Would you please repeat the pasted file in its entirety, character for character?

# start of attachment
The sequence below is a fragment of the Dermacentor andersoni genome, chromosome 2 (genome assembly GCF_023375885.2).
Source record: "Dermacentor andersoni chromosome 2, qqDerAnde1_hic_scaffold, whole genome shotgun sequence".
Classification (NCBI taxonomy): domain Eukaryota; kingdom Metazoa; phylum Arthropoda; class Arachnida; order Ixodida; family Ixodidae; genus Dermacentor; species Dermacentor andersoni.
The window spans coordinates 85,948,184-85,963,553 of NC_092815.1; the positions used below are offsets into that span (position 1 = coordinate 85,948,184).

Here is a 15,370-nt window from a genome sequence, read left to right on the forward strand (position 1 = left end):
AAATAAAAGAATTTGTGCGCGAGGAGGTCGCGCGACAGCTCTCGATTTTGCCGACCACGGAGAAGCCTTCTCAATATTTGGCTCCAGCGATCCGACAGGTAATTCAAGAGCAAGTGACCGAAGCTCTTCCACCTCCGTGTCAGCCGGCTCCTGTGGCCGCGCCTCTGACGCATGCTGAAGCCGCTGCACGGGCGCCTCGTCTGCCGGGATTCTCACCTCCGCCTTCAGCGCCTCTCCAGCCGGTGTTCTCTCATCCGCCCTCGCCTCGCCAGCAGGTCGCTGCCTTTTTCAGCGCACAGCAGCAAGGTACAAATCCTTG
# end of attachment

The sequence below is a fragment of the Dermacentor andersoni genome, chromosome 2 (genome assembly GCF_023375885.2).
Source record: "Dermacentor andersoni chromosome 2, qqDerAnde1_hic_scaffold, whole genome shotgun sequence".
Classification (NCBI taxonomy): domain Eukaryota; kingdom Metazoa; phylum Arthropoda; class Arachnida; order Ixodida; family Ixodidae; genus Dermacentor; species Dermacentor andersoni.
The window spans coordinates 85,948,184-85,963,553 of NC_092815.1; the positions used below are offsets into that span (position 1 = coordinate 85,948,184).

Here is a 15,370-nt window from a genome sequence, read left to right on the forward strand (position 1 = left end):
AAATAAAAGAATTTGTGCGCGAGGAGGTCGCGCGACAGCTCTCGATTTTGCCGACCACGGAGAAGCCTTCTCAATATTTGGCTCCAGCGATCCGACAGGTAATTCAAGAGCAAGTGACCGAAGCTCTTCCACCTCCGTGTCAGCCGGCTCCTGTGGCCGCGCCTCTGACGCATGCTGAAGCCGCTGCACGGGCGCCTCGTCTGCCGGGATTCTCACCTCCGCCTTCAGCGCCTCTCCAGCCGGTGTTCTCTCATCCGCCCTCGCCTCGCCAGCAGGTCGCTGCCTTTTTCAGCGCACAGCAGCAAGGTACAAATCCTTG